Companies have the right to lobby congress for favorable treatment and customers have the same rights. Historically, when one or the other tilt the playing field sufficiently, then the pendulum starts swinging the other way to tilt it back. We're starting to see that happen now.
--
The greatest dangers to liberty lurk in insidious encroachment by men of zeal, well-meaning but without understanding. -- Justice Louis D. Brandeis

moonpuppy

join:2000-08-21
Glen Burnie, MD
reply to cdru
said by cdru:

Contracts have been changing for years. It's nothing new. The world won't come to and end. Plus, all companies aren't changing contracts.
No, but many are putting in clauses that say they can change the contract for whatever reason they feel like it.

said by cdru:

Citation please to where they were changing existing financing agreements.

Not existing agreements but if you wanted a new car, they were inserting that language in the deep fine print.

said by cdru:

No, the agreement you signed almost definitely had a clause or two that stated the interest rate could change and that it wasn't fixed forever.
The agreements I signed were as long as I paid THEIR bills on time, they wouldn't raise my rates. If they saw something else on my credit report, then they couldn't raise my rates. Now, they changed it to whenever they find anything they do not like.

said by cdru:

Canceling a single card impact on your credit rating is minimal. If you are always opening and closing accounts, have too much credit, are maxed out, or have repeated denied credit applications, those things are going to hurt your credit much more.
Wrong. If you close one of your long standing accounts, even if it had a zero balance, your credit score will drop. I have 3 active credit cards and about 7 more that are free and clear. I had a WaMu card cancelled because WaMu went belly up and my credit score went down. That card had a $17,000 credit limit.

said by cdru:

Read your customer agreement and stick to your guns when trying to get out of an contract if they raise rates. From that agreement (emphasis added):
quote:
Our Rights to Make Changes

Your service is subject to our business policies, practices and procedures, which we can change without notice. UNLESS OTHERWISE PROHIBITED BY LAW, WE CAN ALSO CHANGE PRICES AND ANY OTHER CONDITIONS IN THIS AGREEMENT AT ANY TIME BY SENDING YOU WRITTEN NOTICE PRIOR TO THE BILLING PERIOD IN WHICH THE CHANGES WOULD GO INTO EFFECT. IF YOU CHOOSE TO USE YOUR SERVICE AFTER THAT POINT, YOU'RE ACCEPTING THE CHANGES. IF THE CHANGES HAVE A MATERIAL ADVERSE EFFECT ON YOU, HOWEVER, YOU CAN END THE AFFECTED SERVICE, WITHOUT ANY EARLY TERMINATION FEE, JUST BY CALLING US WITHIN 60 DAYS AFTER WE SEND NOTICE OF THE CHANGE.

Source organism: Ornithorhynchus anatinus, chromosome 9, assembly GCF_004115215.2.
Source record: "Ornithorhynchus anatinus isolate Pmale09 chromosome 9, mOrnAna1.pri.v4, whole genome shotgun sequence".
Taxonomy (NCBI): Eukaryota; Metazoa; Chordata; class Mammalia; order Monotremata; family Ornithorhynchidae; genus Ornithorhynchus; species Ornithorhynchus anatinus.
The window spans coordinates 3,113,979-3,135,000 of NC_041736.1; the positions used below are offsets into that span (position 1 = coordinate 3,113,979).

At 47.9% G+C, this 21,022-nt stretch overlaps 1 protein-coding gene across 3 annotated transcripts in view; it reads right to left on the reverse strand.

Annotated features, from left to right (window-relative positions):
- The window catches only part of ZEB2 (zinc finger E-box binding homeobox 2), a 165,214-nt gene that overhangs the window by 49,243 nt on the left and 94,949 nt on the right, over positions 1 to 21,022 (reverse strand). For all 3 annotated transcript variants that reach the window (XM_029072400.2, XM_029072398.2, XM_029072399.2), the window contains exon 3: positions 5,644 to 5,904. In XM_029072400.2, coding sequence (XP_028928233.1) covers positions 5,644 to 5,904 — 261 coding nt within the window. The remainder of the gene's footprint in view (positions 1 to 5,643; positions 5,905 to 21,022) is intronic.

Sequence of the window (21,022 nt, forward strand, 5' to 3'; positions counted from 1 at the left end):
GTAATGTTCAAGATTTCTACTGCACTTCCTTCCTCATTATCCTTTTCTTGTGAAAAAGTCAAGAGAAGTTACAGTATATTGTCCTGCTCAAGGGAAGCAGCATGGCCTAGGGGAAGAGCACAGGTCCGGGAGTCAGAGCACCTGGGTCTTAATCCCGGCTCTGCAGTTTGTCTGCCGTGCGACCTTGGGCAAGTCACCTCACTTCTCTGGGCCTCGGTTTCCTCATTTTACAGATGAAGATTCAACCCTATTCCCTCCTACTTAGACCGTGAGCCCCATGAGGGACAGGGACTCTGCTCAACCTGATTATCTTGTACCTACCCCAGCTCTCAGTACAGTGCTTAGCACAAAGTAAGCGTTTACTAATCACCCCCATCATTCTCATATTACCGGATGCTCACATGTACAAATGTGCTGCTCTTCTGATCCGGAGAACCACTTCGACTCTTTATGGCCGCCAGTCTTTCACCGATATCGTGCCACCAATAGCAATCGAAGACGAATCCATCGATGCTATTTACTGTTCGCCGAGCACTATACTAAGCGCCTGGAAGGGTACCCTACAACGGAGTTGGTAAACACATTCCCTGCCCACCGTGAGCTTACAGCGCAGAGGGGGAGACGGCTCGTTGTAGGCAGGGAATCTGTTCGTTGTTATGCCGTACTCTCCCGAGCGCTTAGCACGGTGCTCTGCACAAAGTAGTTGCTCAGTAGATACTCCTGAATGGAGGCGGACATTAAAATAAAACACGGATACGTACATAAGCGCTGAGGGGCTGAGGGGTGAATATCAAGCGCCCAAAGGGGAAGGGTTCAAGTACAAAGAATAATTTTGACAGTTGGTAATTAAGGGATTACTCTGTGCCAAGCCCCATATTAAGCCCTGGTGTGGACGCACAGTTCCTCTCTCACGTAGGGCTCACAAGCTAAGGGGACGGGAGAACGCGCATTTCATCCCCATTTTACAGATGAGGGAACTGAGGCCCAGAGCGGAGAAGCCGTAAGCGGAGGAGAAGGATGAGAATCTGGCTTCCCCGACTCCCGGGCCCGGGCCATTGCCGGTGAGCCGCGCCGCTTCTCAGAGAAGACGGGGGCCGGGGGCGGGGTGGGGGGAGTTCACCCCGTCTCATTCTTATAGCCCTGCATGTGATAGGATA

And go back and research here on this site how many people tried to get out of their contracts and Verizon said no because they didn't think they were violating the contract. many were being upsold into a messaging package they did not want.

said by cdru:

Citation please of a single instance where a provider doubled rates of a contracted customer.
I should be more clear. They CAN double your rates even if you are under contract. There have been many articles here where the TOS is so vague that anyone could argue you weren't even allowed to use your internet connection.

jjeffeory

join:2002-12-04
USA
reply to moonpuppy
said by moonpuppy:

said by Dagda1175:

I miss the days when signing a contract was legally binding. I miss the days when people were smart enough to read a contract before they signed it. I miss the days when I wasn't paying off your mortgages for the same damn reasons.
Problem is contracts don't mean anything. They can be changed for any reason and you have no recourse.
Well, ONE side can change the contract. Isn't it wonderful?

Kearnstd
Space Elf
Premium
join:2002-01-22
Mullica Hill, NJ
kudos:1
reply to Dagda1175
an interesting angle in the ETFs here would be, if the company changes its name does the contract still hold. the customers in this case signed a Contract with cingular, doesnt that mean in theory they would not have one with AT&T and by changing the name they would have to reissue new contracts reflecting that you are bound to the new carrier.
--
[65 Arcanist]Filan(High Elf) Zone: Broadband Reports


jhboricua
ExMod 2000-01
join:2000-06-06
Minneapolis, MN
reply to Dagda1175
said by Dagda1175:

I miss the days when signing a contract was legally binding. I miss the days when people were smart enough to read a contract before they signed it. I miss the days when I wasn't paying off your mortgages for the same damn reasons.
I miss the days when a company supplied contract was not full of loopholes designed in such a fashion that they could do whatever they wanted and not be liable for inferior service. I miss the days when companies didn't lie to their customers so they could get their signature in such contracts. I miss the days when I wasn't paying off some bank bailout because their executives got too greedy originating mortgages.
--
"Two things are infinite: the universe and human stupidity; and I'm not sure about the the universe." - Albert Einstein
Jose A. Hernandez * System Admin * MPLS, Minnesota, USA *


TScheisskopf
World News Trust

join:2005-02-13
Belvidere, NJ
reply to Shelleyp
Shelley:

Stick around. Join up. Perhaps Karl can put you to work.

I like the cut of your jib.


Shelleyp

@sbcglobal.net
Thanks, TScheisskopf.